Perhaps it is time to move beyond the debilitating semantics of capitalism and socialism. There are so many permutations of both in different settings that neither exists in its pure form. Yet the words themselves ignite knee-jerk responses based on stubbornly nurtured prejudices.

The money crisis

Like the discussions at the World Economic Forum itself, very little serious attention is given in the trust report to the root cause of most of the global distrust – the development of two economies, one mercantile and industrial, and the other financial. The latter has become virtually exclusive, not only fuelling inequality frustrations but starving the real economy of both consumer and productive capital. This was fully covered in my last article, Bracing for a big-bubbles burst.

The trust barometer compilers would do well to broaden their research to the more important existential factors of society. It is one thing to measure trust in government, business, media and non-governmental organisations, but the real issue of distrust lies in whether people trust statistics such as unemployment, inflation, growth figures and GDP itself, as well as money, markets, prices, investments, stock markets, ideologies, policies, climate, health, education, generations and systems themselves. Above all, do we trust each other?

Trust is a victim of a rapidly changing world.

In many respects we are in a place we have never been, but we should not be too afraid of ‘uncharted waters’, drawing some comfort from history that we have been in unfamiliar places before, and somehow emerged with new approaches and discoveries. 

This time is no different. Although perhaps it is – in terms of the scale and depth of questioning all assumptions about economics and about ourselves as a species. The view is increasingly being seen through an evolutionary rather than the traditional reactive quantitative lens – do we evolve, or do we construct on statistical models? This lens is being captured in research directions and discoveries within evolutionary economics and complexity economics, and is being driven by a number of institutions and scholars.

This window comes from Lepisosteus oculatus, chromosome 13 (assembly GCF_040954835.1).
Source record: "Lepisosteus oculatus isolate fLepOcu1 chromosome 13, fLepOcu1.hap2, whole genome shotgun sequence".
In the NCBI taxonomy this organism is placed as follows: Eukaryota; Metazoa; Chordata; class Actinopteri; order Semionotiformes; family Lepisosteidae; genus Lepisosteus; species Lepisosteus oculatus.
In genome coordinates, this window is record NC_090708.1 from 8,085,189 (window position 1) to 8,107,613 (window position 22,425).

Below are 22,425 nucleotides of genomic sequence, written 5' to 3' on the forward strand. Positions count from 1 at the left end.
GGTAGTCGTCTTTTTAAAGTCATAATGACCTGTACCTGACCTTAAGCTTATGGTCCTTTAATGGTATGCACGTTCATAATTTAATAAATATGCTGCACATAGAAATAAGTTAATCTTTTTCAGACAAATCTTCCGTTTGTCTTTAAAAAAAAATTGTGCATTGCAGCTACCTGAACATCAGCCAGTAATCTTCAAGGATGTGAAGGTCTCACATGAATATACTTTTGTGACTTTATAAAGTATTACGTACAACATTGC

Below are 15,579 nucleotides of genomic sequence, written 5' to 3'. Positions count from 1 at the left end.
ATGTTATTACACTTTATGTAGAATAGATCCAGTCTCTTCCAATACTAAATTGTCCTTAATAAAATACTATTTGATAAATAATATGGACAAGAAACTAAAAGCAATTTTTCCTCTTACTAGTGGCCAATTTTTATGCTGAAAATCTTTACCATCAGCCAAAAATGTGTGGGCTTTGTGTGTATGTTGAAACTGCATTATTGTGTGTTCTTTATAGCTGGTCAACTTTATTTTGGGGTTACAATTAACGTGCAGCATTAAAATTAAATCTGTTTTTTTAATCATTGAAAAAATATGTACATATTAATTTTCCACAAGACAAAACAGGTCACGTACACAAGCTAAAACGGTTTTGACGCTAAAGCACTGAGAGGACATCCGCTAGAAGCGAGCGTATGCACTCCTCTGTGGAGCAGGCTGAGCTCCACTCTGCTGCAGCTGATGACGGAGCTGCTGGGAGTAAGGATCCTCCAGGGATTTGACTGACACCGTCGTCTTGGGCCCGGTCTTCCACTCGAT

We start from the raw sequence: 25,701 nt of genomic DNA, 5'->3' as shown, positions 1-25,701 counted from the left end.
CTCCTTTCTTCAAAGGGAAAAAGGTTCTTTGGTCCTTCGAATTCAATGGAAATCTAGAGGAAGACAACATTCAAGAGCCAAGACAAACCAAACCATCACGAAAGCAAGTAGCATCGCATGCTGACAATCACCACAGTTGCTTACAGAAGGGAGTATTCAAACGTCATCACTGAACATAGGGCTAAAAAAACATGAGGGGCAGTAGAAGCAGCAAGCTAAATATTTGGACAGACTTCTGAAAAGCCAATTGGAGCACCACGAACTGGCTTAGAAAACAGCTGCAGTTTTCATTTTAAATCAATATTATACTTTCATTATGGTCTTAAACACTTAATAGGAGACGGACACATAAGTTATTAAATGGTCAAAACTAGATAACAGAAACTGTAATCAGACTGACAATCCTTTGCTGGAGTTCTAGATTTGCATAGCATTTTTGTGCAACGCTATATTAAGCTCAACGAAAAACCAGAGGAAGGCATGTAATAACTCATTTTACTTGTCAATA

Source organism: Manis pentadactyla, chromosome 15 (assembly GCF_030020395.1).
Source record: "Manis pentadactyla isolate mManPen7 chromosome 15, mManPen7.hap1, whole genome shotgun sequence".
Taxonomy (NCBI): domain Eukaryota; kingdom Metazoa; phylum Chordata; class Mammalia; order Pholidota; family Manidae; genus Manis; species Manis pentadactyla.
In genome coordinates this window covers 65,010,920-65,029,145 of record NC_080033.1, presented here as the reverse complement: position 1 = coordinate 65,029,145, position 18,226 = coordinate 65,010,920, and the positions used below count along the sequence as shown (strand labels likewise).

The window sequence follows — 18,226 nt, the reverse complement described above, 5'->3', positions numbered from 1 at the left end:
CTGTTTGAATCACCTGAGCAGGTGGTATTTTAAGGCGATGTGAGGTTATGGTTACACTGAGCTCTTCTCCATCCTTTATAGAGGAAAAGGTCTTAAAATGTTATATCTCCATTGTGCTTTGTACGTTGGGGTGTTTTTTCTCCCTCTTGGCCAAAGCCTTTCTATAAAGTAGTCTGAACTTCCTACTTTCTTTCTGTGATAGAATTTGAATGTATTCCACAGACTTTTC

Reflecting on five or so decades of observing our economic course, I am convinced more than ever that there is a slow evolutionary and intergenerational shift in our entire socio-economic construct.

I am equally convinced that what will emerge will be so much better.

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Yet another insightful and remarkable report by the author hereof.

Your 2nd last paragraph holds the key to this phenomena.

Human behaviour have evolved. People now dare to disagree and to stand up against a higher power. They are more informed than ever before as a result of the internet, smart phones and a more open world. The human race no longer just follow instructions of the king, general or president. They query almost every fallacy dished up as facts and as the best solution. People have learned that politicians, governments and business alike (other people) err, lie, deceive and will disappoint the ordinary citizens.